ACC vows to go after the “big fish” … as proposed budget allocation increases by 3%

12 Apr 2018 17:00pm

The Anti-Corruption Commission of Namibia (ACC) in its budget motivation in parliament has vowed to prioritise high level corruption in an effort to change the public perception that it shies away from such cases.

Confronted by The Villager with the question as to whether ACC was bracing up to fast track reported high profile cases and which ones were on top priority, ACC Director-General Paulus Noa said prioritisation simply meant “looking into the allegations and finding out whether there are elements of criminality or not.” 

“Whenever such cases that are perceived to be high profile are coming up, we have to give attention to them Remember recently the new minister of transport has been talking about some of the work that is being done through some cloud of corruption and irregularity, it’s our responsibility to look into that,” he said. 

The Villager broke the story on the fuel storage saga and disclosed that finance ministry Permanent Secretary, Ericah Shafudah and National Planning Commission permanent secretary Leevi Hungamo were also sucked in the scandal. 

“The other cases are already being given priority like the oil storage matter that has been under investigation, just to look at whether there have been some acts of criminality in the way the tender was awarded and the reason why the price ballooned to something like N$7 billion,” said Noa.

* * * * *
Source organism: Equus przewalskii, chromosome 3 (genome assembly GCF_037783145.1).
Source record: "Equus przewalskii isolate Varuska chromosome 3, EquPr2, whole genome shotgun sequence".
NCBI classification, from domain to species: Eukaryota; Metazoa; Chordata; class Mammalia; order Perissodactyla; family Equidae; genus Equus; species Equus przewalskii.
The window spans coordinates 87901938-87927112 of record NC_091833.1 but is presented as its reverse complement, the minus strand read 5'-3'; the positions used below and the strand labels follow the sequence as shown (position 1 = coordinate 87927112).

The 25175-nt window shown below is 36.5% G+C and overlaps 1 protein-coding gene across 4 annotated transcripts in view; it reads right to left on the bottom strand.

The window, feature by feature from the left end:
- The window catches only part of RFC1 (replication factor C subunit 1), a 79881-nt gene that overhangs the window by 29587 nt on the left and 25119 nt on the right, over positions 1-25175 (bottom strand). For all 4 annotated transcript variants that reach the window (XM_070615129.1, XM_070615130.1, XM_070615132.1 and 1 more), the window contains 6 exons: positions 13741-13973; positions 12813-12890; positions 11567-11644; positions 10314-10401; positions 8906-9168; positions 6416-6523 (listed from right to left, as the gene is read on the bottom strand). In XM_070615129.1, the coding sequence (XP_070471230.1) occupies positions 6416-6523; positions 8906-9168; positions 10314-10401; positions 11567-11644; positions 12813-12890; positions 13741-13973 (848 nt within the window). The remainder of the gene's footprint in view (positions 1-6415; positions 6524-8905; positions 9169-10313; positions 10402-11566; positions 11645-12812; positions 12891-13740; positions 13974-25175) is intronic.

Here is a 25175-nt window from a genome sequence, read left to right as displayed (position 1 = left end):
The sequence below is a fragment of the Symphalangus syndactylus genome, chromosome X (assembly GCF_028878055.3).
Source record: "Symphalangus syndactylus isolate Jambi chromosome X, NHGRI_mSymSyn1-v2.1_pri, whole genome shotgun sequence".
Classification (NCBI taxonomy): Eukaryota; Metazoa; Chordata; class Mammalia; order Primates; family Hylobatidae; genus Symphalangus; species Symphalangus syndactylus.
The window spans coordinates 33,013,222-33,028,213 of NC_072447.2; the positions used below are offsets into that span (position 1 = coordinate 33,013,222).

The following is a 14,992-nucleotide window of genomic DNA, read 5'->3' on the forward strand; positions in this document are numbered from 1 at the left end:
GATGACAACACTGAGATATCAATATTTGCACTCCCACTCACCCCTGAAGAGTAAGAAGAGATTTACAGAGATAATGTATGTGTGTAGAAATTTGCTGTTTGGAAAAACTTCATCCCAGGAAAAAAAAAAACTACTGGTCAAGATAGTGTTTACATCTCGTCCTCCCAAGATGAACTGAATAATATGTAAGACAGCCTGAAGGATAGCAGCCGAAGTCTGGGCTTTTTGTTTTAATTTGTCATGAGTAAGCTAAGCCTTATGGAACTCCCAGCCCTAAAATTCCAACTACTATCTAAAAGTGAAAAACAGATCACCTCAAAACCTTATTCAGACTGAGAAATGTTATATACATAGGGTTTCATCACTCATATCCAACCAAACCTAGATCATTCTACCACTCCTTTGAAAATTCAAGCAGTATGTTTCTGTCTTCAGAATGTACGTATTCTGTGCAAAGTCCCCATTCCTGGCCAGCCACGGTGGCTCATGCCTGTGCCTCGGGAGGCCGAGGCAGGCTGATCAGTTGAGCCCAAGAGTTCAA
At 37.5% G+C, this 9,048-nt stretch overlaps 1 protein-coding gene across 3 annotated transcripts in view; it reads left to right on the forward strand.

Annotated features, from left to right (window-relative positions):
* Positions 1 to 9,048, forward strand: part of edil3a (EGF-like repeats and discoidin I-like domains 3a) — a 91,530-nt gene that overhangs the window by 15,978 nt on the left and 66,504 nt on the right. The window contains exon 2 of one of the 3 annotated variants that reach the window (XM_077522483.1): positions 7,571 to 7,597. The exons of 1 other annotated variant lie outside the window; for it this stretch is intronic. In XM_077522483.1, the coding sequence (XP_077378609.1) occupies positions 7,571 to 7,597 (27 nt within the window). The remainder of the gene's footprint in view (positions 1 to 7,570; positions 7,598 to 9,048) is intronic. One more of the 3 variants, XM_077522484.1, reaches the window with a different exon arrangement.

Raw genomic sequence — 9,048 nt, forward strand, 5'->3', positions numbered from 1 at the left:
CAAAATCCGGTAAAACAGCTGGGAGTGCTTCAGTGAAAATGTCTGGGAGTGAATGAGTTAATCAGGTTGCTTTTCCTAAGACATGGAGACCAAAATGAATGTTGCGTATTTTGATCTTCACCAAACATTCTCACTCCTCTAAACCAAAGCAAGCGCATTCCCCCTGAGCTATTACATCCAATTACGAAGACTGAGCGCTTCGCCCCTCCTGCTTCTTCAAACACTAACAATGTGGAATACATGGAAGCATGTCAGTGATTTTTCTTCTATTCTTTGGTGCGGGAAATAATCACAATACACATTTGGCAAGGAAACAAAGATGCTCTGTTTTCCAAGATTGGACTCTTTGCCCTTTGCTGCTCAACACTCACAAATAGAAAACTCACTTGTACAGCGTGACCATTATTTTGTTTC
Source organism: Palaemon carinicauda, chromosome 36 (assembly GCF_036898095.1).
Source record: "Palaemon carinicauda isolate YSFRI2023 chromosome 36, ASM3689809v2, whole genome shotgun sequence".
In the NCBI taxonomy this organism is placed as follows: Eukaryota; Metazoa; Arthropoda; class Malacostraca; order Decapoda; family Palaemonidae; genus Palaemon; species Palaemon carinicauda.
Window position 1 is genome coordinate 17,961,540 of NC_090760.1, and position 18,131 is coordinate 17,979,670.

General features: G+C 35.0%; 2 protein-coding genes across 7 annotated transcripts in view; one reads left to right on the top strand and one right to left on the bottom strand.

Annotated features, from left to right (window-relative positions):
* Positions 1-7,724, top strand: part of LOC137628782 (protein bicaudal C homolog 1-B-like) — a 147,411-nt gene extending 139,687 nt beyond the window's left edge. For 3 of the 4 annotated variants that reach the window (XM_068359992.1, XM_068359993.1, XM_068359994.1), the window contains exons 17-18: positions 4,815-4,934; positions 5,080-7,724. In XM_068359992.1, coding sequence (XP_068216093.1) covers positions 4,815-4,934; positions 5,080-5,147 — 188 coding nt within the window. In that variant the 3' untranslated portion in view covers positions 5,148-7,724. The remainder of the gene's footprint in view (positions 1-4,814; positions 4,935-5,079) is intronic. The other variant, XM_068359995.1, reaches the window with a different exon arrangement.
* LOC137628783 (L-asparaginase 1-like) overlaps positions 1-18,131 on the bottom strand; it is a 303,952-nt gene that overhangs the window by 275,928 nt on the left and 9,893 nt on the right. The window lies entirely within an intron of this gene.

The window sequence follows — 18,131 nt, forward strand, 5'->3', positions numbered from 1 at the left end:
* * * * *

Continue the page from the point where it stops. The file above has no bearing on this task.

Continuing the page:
The shoddy tender case in the ministry of health is already under investigation, he said, as well the Namibia Airports Company.

“We have already finalized with the Prosecutor general and have given priority to the Airport company case. So the statement is just to inform the public that in fact so called high profile cases are being attended to and they will be attended to in future,” he said. 

Deputy minister in the office of the prime minister, Samuel Chief Ankama said such cases have the potential to undermine the country’s commercial and financial interests.

The ACC has been a subject of ridicule by politicians while high profile cases like the SME bank and the fuel storage saga have not as yet seen any heads rolling.

Noa indicated to The Villager that such cases are still under investigations and are part of the top priority cases this year.

But this will not augur well with the opposition politicians who are baying for blood and continue to raise the motion of missing billions and conclusion of investigations.

The commission is sitting with 15 investigations with an estimated monetary value of N$101 million but Ankama has said that they require substantial resources that require a variety of investigative skills.

These, he said, range from, “financial analyses, expertise in information technology and expert knowledge of the built environment among others.” 

“During the 2018/19 financial year, we shall approach the office of the Attorney-General with a view to agreeing on a collaborative effort with prosecutors in tackling complex corruption cases,” said Ankama. 

The ACC’s initial allocation of N$59.3 million in 2017/18 was chopped down to N$59.1 and towards mid-March of this year, 325 cases were dealt with.

In this financial year, the corruption watchdog has a proposed allocation of N$60 million, a 3% increase from last year.

The ACC seeks to invest in modern software analyses programs, training officers on modern investigative techniques, engaging experts in specialised field as well as establishing a forensic unit.